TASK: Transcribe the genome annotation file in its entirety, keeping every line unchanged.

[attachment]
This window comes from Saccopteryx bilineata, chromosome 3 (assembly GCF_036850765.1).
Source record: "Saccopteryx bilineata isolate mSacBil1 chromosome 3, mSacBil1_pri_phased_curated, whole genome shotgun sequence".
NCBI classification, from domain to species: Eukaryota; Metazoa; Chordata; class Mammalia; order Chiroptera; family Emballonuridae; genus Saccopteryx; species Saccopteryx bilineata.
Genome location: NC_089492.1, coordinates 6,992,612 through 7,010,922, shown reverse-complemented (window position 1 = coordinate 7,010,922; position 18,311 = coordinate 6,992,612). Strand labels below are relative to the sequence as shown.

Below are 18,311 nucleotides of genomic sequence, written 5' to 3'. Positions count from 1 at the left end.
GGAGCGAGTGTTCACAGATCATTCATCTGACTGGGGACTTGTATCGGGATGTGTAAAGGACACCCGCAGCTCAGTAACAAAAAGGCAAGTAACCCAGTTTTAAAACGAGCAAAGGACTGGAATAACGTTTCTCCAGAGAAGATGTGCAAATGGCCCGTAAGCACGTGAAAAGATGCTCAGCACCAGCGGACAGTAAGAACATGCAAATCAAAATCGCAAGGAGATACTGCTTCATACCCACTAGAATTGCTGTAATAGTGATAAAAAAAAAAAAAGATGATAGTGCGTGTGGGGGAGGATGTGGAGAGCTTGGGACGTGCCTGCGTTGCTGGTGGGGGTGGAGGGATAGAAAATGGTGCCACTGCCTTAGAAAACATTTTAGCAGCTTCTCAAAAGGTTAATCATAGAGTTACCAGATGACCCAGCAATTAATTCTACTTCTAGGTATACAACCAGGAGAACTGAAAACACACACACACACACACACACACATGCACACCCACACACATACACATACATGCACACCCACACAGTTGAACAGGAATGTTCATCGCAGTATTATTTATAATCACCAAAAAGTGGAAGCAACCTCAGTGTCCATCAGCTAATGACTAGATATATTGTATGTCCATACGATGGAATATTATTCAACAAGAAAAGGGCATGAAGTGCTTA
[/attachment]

This window comes from Saccopteryx bilineata, chromosome 3 (assembly GCF_036850765.1).
Source record: "Saccopteryx bilineata isolate mSacBil1 chromosome 3, mSacBil1_pri_phased_curated, whole genome shotgun sequence".
NCBI classification, from domain to species: Eukaryota; Metazoa; Chordata; class Mammalia; order Chiroptera; family Emballonuridae; genus Saccopteryx; species Saccopteryx bilineata.
Genome location: NC_089492.1, coordinates 6,992,612 through 7,010,922, shown reverse-complemented (window position 1 = coordinate 7,010,922; position 18,311 = coordinate 6,992,612). Strand labels below are relative to the sequence as shown.

Below are 18,311 nucleotides of genomic sequence, written 5' to 3'. Positions count from 1 at the left end.
GGAGCGAGTGTTCACAGATCATTCATCTGACTGGGGACTTGTATCGGGATGTGTAAAGGACACCCGCAGCTCAGTAACAAAAAGGCAAGTAACCCAGTTTTAAAACGAGCAAAGGACTGGAATAACGTTTCTCCAGAGAAGATGTGCAAATGGCCCGTAAGCACGTGAAAAGATGCTCAGCACCAGCGGACAGTAAGAACATGCAAATCAAAATCGCAAGGAGATACTGCTTCATACCCACTAGAATTGCTGTAATAGTGATAAAAAAAAAAAAAGATGATAGTGCGTGTGGGGGAGGATGTGGAGAGCTTGGGACGTGCCTGCGTTGCTGGTGGGGGTGGAGGGATAGAAAATGGTGCCACTGCCTTAGAAAACATTTTAGCAGCTTCTCAAAAGGTTAATCATAGAGTTACCAGATGACCCAGCAATTAATTCTACTTCTAGGTATACAACCAGGAGAACTGAAAACACACACACACACACACACACACATGCACACCCACACACATACACATACATGCACACCCACACAGTTGAACAGGAATGTTCATCGCAGTATTATTTATAATCACCAAAAAGTGGAAGCAACCTCAGTGTCCATCAGCTAATGACTAGATATATTGTATGTCCATACGATGGAATATTATTCAACAAGAAAAGGGCATGAAGTGCTTA